Taking a break from the big studio entertainment, here we have a little indie film that is no less exciting as an upcoming attraction.  From the same team behind the equally bizarre movie Swiss Army Man (2016), we have this new film that centers around a Chinese immigrant in contemporary America that has some strange connection to a multiverse.  Swiss Army Man was a refreshingly original movie that managed to make it’s bizarre premise work for a full length feature, and I am very excited to see what the same twisted minds behind that movie can do for a follow-up.  I’m especially excited by what I see here, because this looks like a showcase for the amazing talent that is Michelle Yeoh.  The veteran Chinese actress has certainly been around for decades and always given stellar work on screen with everything from James Bond thrillers to Marvel comic book movies.  Here, she is front in center in a starring role that she far too often hasn’t been able to take advantage of.  This looks like a movie that is tailor-made for her, allowing her to play all sorts of different versions of the same character across multiple realities.  It even gives her a chance to show off some of her talents as a martial arts fighter, as she has shown before in movies like Crouching Tiger, Hidden Dragon (2000).  I also find it interesting who she gets to act opposite with in this movie, with veteran actors like Jamie Lee Curtis and James Hong by her side.  But, even more surprising is the actor playing her husband, Ke Huy Quan.  It may surprise audiences to know that he’s Short Round from the movie Indiana Jones and the Temple of Doom (1984), as well as Data from The Goonies (1985), all grown up.  He hasn’t had a big screen role in years, so to see him here in a grown up role is quite a surprise.  But, this is certainly a movie designed to let Michelle Yeoh shine and I’m really excited to see what kind of weird and strange things this movie is going to give us.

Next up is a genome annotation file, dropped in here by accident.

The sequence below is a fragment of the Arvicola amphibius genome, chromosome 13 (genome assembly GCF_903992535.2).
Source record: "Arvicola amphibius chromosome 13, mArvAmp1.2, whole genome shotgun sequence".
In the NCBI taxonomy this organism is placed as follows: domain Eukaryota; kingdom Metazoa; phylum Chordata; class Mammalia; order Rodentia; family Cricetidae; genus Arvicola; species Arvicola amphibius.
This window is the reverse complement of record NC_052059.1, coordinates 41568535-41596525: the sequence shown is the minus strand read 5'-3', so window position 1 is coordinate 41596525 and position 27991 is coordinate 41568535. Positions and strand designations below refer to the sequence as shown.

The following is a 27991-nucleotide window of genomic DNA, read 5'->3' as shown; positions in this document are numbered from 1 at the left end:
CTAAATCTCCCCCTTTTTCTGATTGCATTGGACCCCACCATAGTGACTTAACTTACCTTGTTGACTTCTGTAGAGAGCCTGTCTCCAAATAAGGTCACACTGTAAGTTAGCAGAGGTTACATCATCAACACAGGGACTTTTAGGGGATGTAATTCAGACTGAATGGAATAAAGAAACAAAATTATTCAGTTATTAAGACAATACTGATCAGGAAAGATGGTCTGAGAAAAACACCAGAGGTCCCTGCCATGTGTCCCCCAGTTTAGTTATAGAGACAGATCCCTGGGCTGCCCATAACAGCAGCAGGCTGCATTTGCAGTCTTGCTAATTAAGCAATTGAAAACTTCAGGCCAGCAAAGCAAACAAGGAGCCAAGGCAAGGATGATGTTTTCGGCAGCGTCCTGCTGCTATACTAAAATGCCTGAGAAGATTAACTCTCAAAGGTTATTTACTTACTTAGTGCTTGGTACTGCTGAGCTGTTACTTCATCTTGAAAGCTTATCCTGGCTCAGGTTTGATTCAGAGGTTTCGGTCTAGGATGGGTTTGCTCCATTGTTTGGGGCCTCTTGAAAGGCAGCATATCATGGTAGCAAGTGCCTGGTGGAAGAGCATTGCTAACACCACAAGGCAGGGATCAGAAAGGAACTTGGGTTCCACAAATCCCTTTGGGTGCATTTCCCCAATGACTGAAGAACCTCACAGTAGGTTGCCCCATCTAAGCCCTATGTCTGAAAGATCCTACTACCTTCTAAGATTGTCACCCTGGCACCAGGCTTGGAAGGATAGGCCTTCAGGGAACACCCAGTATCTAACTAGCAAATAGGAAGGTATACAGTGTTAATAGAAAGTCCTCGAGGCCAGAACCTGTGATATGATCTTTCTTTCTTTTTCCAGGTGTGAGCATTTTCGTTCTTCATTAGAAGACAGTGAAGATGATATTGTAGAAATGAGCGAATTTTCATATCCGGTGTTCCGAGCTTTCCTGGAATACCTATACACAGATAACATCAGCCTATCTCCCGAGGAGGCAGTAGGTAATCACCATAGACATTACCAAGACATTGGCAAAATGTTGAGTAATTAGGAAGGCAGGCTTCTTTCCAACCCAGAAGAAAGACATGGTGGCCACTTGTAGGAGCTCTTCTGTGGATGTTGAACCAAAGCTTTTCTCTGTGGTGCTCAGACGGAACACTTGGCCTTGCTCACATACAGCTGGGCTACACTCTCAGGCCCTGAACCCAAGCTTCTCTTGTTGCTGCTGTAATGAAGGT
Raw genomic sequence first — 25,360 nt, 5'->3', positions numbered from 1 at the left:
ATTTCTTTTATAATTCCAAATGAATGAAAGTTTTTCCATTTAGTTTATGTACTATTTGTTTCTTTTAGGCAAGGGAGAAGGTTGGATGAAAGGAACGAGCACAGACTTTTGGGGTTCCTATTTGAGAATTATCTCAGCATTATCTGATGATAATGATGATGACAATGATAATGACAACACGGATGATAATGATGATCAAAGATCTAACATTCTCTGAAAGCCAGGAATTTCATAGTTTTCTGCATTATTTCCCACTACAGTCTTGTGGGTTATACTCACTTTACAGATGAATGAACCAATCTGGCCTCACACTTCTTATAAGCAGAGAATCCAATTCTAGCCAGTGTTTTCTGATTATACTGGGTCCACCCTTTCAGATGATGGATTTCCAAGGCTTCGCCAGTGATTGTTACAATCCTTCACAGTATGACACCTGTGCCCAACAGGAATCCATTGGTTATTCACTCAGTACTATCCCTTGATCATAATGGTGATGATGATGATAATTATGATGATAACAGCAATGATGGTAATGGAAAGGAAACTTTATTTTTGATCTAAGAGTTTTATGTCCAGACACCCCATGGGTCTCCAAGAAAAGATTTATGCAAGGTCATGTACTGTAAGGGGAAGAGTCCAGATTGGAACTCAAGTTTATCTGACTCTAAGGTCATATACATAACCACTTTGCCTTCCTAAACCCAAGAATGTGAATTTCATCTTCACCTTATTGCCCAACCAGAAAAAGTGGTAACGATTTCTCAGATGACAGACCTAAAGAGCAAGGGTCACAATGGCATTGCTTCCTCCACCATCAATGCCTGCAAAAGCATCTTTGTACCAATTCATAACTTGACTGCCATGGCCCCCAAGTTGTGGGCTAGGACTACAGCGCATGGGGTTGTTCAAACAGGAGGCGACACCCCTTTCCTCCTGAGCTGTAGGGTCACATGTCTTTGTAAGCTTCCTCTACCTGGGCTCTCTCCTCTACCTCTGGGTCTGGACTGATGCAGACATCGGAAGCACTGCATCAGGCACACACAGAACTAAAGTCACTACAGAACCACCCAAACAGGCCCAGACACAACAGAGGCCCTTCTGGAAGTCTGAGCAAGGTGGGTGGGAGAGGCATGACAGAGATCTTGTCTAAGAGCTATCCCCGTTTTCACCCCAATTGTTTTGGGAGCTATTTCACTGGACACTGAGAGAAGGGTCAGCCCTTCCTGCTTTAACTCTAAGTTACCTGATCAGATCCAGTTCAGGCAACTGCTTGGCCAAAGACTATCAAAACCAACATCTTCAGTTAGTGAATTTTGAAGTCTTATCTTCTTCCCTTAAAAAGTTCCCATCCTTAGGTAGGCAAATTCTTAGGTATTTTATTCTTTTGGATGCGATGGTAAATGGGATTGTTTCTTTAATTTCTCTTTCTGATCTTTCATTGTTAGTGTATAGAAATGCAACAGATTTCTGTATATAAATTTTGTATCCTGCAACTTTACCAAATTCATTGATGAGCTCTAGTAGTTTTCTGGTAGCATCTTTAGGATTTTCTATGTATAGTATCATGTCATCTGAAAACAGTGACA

Here’s another wild, bizarre cinematic offering from another celebrated outsider filmmaker.  Robert Eggers has made a splash in recent years with his very dark and cinematically daring horror films The Witch (2015) and The Lighthouse (2019).  Now, he is looking to take his unique voice into the realm of ancient world epics.  Here he is creating his own take on Viking sagas, with all the same bloody violent details and otherworldly connections to the spirit realm that you would hope to see in such a film.  Centered around a young Viking warrior seeking vengeance for his slain father, this looks on the surface to be a more conventional looking film from the guy who gave us something as unconventional as The Lighthouse.  And yet, the trailer still shows us that there will be indeed some wild, fantastical elements here as well, and that’s exactly what makes this movie so highly anticipated.  My hope is that Eggers manages to balance style with substance here, because it could prove to be a difficult tight rope to walk.  You definitely want it to be a rousing adventure film, but at the same time, you also want it to be a wild head trip as well, which Eggers has thus far excelled at.  It definitely helps that the cast is an interesting blend of unconventional players as well.  I’m going to be very intrigued to see how well Ethan Hawke and Nicole Kidman work as Viking royalty in this film.  The inclusion of Anya Tayor-Joy and Willem Dafoe are also exciting inclusions.  The success of the film will probably hinge on how well Alexander Skasrsgard   works in the lead role.  He certainly looks the part, thanks to his own Scandinavian roots, but it will be interesting to see if he can pull off the weirder Robert Egger elements of the story as well too in his performance.  My hope is that this movie fearlessly breaks out of conventionality and becomes the demented, ethereal Viking epic that we all hope it is.